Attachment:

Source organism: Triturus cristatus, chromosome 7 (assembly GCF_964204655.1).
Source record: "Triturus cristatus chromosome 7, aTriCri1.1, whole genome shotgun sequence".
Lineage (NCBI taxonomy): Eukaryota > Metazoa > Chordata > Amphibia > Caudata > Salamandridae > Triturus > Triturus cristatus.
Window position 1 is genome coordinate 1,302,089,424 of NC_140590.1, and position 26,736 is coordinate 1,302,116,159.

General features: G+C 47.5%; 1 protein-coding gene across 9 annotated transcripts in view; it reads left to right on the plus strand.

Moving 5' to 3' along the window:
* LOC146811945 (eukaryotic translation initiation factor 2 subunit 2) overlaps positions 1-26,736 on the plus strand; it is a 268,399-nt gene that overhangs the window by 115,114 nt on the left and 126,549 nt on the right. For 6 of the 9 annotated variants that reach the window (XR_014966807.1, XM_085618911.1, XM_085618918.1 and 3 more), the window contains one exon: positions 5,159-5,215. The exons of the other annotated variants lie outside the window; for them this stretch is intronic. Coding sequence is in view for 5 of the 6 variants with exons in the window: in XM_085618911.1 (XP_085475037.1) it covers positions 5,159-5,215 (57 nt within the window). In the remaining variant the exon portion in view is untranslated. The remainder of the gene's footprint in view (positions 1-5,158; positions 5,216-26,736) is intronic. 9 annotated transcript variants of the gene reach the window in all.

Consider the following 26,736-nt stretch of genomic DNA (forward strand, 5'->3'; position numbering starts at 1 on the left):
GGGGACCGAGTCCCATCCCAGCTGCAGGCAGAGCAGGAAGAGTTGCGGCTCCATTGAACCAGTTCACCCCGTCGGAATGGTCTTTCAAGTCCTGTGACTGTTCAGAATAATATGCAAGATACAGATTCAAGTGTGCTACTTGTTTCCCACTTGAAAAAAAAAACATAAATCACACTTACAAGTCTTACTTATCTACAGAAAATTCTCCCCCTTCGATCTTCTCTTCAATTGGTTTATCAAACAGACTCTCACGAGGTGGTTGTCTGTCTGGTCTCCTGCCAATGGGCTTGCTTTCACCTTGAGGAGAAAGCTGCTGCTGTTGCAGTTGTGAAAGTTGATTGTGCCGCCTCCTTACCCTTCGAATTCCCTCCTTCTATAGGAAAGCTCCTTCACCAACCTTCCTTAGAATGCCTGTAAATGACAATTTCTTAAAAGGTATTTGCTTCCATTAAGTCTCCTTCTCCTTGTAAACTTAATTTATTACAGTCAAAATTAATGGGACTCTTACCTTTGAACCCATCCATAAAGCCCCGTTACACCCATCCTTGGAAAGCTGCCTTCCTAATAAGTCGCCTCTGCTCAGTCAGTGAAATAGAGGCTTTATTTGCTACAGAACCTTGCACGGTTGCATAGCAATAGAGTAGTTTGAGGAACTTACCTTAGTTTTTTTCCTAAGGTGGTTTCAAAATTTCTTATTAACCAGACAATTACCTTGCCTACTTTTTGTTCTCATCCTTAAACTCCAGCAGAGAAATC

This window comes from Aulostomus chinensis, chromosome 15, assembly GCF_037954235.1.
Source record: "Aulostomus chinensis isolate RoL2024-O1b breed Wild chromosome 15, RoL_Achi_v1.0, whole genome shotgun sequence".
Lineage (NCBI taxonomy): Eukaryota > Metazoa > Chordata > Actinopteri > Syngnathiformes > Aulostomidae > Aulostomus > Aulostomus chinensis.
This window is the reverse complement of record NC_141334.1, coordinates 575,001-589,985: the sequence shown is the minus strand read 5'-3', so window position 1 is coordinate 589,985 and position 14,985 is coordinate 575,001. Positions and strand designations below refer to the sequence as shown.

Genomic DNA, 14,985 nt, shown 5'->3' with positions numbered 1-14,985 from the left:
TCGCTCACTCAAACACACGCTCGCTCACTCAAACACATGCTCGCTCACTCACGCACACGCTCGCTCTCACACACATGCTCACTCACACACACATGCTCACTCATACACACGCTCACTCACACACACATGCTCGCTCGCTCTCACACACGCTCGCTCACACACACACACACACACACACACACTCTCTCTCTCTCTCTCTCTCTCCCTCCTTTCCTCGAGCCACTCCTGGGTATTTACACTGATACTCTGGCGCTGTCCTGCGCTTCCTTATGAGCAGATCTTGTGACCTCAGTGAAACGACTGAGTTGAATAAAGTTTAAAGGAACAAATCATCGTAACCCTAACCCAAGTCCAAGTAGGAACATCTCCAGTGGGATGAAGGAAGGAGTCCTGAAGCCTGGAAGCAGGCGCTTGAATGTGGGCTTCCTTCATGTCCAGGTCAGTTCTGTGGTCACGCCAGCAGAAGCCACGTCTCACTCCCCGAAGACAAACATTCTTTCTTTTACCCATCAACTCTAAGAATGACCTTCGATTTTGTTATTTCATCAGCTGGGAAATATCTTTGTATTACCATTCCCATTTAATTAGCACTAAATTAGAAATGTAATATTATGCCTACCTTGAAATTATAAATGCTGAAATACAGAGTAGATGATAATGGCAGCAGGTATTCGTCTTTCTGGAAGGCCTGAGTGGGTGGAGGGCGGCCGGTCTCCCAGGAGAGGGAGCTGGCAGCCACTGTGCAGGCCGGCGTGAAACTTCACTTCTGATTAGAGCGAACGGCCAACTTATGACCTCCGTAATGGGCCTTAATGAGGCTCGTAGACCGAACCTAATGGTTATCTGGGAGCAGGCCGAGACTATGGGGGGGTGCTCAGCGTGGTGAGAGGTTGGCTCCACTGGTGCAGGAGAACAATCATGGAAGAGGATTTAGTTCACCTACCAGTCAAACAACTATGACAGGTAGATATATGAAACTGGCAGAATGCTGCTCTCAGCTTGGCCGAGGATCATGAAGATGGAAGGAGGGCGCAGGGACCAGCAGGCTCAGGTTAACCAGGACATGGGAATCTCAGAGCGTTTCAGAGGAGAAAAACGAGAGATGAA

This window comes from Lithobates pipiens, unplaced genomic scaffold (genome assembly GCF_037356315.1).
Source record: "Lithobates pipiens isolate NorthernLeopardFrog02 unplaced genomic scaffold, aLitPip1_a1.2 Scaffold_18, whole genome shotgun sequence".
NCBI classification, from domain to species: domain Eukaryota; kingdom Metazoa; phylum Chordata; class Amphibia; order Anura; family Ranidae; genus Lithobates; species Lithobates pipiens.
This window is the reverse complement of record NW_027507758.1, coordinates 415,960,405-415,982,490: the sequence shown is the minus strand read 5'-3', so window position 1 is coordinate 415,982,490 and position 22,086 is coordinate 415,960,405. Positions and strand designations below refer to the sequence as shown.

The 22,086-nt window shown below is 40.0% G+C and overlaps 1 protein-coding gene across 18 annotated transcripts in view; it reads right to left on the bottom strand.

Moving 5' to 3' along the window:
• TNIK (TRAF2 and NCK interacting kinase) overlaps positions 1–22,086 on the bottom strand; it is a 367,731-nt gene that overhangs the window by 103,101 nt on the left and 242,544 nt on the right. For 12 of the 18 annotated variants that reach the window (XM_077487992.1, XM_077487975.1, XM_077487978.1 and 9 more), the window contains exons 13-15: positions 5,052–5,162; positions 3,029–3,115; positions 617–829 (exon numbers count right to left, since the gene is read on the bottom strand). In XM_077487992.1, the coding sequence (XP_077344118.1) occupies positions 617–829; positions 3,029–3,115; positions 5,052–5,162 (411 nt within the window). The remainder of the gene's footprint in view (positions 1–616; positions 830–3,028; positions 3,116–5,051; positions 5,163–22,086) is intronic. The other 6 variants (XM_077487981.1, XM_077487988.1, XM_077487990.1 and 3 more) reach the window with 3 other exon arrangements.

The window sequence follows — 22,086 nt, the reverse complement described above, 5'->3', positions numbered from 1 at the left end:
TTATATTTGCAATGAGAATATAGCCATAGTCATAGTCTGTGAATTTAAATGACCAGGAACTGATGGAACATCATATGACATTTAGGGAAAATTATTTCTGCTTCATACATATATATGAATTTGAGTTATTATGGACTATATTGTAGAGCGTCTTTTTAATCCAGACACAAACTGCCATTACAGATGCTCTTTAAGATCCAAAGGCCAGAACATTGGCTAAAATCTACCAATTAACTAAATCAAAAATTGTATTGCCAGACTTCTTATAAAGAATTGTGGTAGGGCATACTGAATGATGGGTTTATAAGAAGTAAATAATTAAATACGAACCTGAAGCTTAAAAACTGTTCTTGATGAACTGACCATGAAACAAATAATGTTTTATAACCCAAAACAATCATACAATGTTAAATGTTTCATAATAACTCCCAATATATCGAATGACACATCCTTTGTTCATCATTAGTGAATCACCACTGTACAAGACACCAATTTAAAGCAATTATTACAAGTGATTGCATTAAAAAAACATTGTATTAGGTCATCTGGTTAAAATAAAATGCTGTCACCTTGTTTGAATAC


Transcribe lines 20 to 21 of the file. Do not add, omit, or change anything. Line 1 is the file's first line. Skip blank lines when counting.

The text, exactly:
The 22,086-nt window shown below is 40.0% G+C and overlaps 1 protein-coding gene across 18 annotated transcripts in view; it reads right to left on the bottom strand.

Moving 5' to 3' along the window: